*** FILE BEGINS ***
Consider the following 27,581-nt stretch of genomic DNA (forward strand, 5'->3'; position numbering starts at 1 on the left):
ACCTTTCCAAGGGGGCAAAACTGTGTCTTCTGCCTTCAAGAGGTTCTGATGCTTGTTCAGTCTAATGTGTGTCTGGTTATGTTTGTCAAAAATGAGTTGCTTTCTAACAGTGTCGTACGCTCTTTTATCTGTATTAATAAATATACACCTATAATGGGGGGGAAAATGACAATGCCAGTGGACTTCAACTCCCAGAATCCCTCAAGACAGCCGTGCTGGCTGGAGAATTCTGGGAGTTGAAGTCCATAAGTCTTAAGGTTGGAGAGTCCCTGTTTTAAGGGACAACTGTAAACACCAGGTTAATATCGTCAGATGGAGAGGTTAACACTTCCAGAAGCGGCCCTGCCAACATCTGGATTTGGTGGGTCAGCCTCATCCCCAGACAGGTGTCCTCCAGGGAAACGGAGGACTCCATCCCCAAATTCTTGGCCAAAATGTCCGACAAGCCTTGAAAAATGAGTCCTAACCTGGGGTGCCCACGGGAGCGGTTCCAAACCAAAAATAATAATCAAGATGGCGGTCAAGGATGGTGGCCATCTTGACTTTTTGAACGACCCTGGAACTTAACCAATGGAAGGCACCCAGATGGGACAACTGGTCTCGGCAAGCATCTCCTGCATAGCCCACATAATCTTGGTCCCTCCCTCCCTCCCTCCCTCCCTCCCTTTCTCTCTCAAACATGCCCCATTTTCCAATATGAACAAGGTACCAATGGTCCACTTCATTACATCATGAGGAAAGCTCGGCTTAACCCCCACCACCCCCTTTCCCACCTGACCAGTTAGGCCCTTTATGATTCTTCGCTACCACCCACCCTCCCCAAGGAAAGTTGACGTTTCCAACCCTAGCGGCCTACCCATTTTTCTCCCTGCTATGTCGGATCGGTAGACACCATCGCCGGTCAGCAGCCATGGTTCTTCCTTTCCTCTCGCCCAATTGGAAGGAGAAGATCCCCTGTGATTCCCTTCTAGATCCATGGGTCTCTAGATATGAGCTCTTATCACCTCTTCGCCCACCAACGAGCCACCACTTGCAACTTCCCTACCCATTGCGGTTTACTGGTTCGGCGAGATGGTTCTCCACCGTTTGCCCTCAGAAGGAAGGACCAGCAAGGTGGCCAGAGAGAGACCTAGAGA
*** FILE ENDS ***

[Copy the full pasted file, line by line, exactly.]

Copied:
Consider the following 27,581-nt stretch of genomic DNA (forward strand, 5'->3'; position numbering starts at 1 on the left):
ACCTTTCCAAGGGGGCAAAACTGTGTCTTCTGCCTTCAAGAGGTTCTGATGCTTGTTCAGTCTAATGTGTGTCTGGTTATGTTTGTCAAAAATGAGTTGCTTTCTAACAGTGTCGTACGCTCTTTTATCTGTATTAATAAATATACACCTATAATGGGGGGGAAAATGACAATGCCAGTGGACTTCAACTCCCAGAATCCCTCAAGACAGCCGTGCTGGCTGGAGAATTCTGGGAGTTGAAGTCCATAAGTCTTAAGGTTGGAGAGTCCCTGTTTTAAGGGACAACTGTAAACACCAGGTTAATATCGTCAGATGGAGAGGTTAACACTTCCAGAAGCGGCCCTGCCAACATCTGGATTTGGTGGGTCAGCCTCATCCCCAGACAGGTGTCCTCCAGGGAAACGGAGGACTCCATCCCCAAATTCTTGGCCAAAATGTCCGACAAGCCTTGAAAAATGAGTCCTAACCTGGGGTGCCCACGGGAGCGGTTCCAAACCAAAAATAATAATCAAGATGGCGGTCAAGGATGGTGGCCATCTTGACTTTTTGAACGACCCTGGAACTTAACCAATGGAAGGCACCCAGATGGGACAACTGGTCTCGGCAAGCATCTCCTGCATAGCCCACATAATCTTGGTCCCTCCCTCCCTCCCTCCCTCCCTCCCTTTCTCTCTCAAACATGCCCCATTTTCCAATATGAACAAGGTACCAATGGTCCACTTCATTACATCATGAGGAAAGCTCGGCTTAACCCCCACCACCCCCTTTCCCACCTGACCAGTTAGGCCCTTTATGATTCTTCGCTACCACCCACCCTCCCCAAGGAAAGTTGACGTTTCCAACCCTAGCGGCCTACCCATTTTTCTCCCTGCTATGTCGGATCGGTAGACACCATCGCCGGTCAGCAGCCATGGTTCTTCCTTTCCTCTCGCCCAATTGGAAGGAGAAGATCCCCTGTGATTCCCTTCTAGATCCATGGGTCTCTAGATATGAGCTCTTATCACCTCTTCGCCCACCAACGAGCCACCACTTGCAACTTCCCTACCCATTGCGGTTTACTGGTTCGGCGAGATGGTTCTCCACCGTTTGCCCTCAGAAGGAAGGACCAGCAAGGTGGCCAGAGAGAGACCTAGAGA